If you are like me you believed since early days in your life, that the military is the example for command and control. I personally have never experienced the military by myself, but frequently I heard phrases like “We are not as strict with our command and control as the military”. Only recently after hearing from Don Reinertsen and Mark Horstman about their experiences in the military did I come to question my understanding.
“No plan survives contact with the enemy” – from Helmuth von Moltke the Elder
So in my head I had this organization where everything is well planned and if anything I would have associated it with the “waterfall” mentality more than an “agile” mentality. But let’s look a bit closer. In any real combat situation the enemy will behave differently to what you expect and it is very unreasonable to account for all possible details in the field. The above quote from von Moltke the Elder demonstrates that. So clearly the planning in detail and then just executing the plan approach will not work in such cases. So how does the military then operate?
The military makes sure that the soldiers understand what the goal of the mission is. Planning is being done on a high level (which mountain to take or what strategic points to take) which then breaks down into more detailed plans and not just for one scenario.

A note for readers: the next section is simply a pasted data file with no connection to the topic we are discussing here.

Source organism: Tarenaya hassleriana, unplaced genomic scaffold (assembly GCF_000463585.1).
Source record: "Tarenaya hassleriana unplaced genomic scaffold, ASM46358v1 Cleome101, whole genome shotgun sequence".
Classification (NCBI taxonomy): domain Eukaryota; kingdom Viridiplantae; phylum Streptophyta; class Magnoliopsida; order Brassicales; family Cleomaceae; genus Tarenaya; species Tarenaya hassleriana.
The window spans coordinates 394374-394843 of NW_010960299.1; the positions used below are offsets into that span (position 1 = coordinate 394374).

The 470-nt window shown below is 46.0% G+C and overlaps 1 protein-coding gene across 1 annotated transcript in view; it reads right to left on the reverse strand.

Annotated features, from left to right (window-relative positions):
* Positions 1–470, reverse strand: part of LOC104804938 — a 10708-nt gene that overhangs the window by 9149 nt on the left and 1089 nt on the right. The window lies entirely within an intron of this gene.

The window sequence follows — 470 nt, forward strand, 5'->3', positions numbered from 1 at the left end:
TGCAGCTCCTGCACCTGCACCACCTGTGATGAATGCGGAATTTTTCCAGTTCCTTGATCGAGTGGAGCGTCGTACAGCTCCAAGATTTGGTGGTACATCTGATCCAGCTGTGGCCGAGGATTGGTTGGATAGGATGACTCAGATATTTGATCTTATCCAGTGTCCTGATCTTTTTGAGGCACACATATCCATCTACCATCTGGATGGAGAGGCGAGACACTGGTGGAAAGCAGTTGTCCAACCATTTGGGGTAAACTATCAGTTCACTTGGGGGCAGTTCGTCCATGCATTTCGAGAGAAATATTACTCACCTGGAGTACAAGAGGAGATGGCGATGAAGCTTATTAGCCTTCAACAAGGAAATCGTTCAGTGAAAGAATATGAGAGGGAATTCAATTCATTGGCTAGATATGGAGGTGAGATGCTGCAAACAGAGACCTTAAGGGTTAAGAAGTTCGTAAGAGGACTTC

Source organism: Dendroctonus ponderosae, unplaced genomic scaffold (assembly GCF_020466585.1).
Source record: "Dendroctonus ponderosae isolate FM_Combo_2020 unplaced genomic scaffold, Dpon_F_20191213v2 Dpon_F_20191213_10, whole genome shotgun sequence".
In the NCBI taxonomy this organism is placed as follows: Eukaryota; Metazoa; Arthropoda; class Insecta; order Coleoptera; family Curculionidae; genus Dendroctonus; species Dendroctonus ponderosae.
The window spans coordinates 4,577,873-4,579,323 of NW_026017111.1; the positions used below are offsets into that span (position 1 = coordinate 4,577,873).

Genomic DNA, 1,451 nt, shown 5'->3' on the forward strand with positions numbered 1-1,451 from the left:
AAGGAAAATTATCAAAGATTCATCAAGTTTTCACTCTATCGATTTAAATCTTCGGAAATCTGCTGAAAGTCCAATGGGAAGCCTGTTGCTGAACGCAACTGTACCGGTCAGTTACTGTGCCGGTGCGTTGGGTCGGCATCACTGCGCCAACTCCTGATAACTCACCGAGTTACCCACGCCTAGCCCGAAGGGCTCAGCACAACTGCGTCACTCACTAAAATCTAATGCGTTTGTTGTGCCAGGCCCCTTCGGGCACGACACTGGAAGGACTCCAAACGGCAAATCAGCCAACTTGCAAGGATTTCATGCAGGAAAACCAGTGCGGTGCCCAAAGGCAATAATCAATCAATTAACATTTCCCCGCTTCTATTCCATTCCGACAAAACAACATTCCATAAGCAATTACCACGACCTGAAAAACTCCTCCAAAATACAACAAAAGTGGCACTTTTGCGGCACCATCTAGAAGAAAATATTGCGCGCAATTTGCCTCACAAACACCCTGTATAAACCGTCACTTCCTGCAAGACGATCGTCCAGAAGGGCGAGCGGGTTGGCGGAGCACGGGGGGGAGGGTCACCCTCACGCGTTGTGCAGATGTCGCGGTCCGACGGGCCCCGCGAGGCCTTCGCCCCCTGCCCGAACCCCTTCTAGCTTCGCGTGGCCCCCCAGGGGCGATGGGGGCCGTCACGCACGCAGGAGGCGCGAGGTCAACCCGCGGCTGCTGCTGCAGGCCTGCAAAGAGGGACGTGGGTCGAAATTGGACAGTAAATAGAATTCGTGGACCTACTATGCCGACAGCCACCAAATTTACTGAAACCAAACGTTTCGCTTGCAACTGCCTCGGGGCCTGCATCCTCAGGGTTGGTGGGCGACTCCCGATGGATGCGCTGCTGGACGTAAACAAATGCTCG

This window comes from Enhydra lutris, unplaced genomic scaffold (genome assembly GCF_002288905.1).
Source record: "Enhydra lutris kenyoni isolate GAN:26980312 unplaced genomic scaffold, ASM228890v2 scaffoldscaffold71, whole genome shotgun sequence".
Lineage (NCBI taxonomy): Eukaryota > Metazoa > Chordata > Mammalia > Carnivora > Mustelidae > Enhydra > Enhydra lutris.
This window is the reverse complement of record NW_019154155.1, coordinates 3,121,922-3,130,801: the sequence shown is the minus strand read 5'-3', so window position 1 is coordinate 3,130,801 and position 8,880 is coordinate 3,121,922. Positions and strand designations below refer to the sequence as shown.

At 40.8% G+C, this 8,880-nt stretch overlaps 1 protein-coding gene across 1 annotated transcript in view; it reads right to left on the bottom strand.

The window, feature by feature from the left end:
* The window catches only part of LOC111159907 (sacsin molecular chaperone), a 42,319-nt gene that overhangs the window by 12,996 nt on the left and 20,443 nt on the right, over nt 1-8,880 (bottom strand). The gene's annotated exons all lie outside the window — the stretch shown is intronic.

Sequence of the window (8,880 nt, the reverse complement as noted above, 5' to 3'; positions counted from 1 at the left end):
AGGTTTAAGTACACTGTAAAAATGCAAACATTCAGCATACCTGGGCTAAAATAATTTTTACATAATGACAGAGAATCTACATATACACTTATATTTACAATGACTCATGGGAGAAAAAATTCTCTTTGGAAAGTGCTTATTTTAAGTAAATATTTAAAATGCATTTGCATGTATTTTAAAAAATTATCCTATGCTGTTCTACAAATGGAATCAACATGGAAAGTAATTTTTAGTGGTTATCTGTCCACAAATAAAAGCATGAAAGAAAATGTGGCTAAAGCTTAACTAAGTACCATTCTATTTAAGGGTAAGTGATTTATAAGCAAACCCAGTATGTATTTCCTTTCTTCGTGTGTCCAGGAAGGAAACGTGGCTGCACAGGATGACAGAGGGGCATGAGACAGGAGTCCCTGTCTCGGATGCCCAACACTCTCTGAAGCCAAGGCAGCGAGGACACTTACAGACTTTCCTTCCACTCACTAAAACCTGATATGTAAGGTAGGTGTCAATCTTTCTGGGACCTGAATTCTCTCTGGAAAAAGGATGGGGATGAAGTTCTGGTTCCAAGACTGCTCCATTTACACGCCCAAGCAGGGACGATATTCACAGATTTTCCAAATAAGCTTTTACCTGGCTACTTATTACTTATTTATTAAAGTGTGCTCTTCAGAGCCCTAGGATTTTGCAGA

When practicing some variables get changed so that the soldiers learn to improvise and re-plan as more information about the situation becomes available. Does this sound familiar? It sounds exactly like the behavior of an Agile team (with the difference that Agile teams don’t get the chance to practice their projects many times before doing it for real).
What this allows is a high-speed decision while still adhering to a high-level plan. It is possible because the organization is aligned on the goals and high-level plan. Imagine if soldiers always had to wait in the field until the “project plan” is updated before they can proceed with changes to the plan. That would take way too long, so they are empowered to change as required within certain well-known parameters. By pushing decisions down to the lowest level the speed of decisions improves. And with clear parameters of what they can and cannot decide the risk of these decision is adjustable. When the lower level decisions aggregate to changes to the overall plan, then there are people at this level who can make those decisions as well (the product owners and release train engineers I guess). I certainly think differently about the military now after hearing stories and examples that show how inherently agile they have to be. It makes for a good organizational example of combining high-level plans and goals with agility and how to achieve positive results.
Here is a slide from Don’s talk with a few additional points: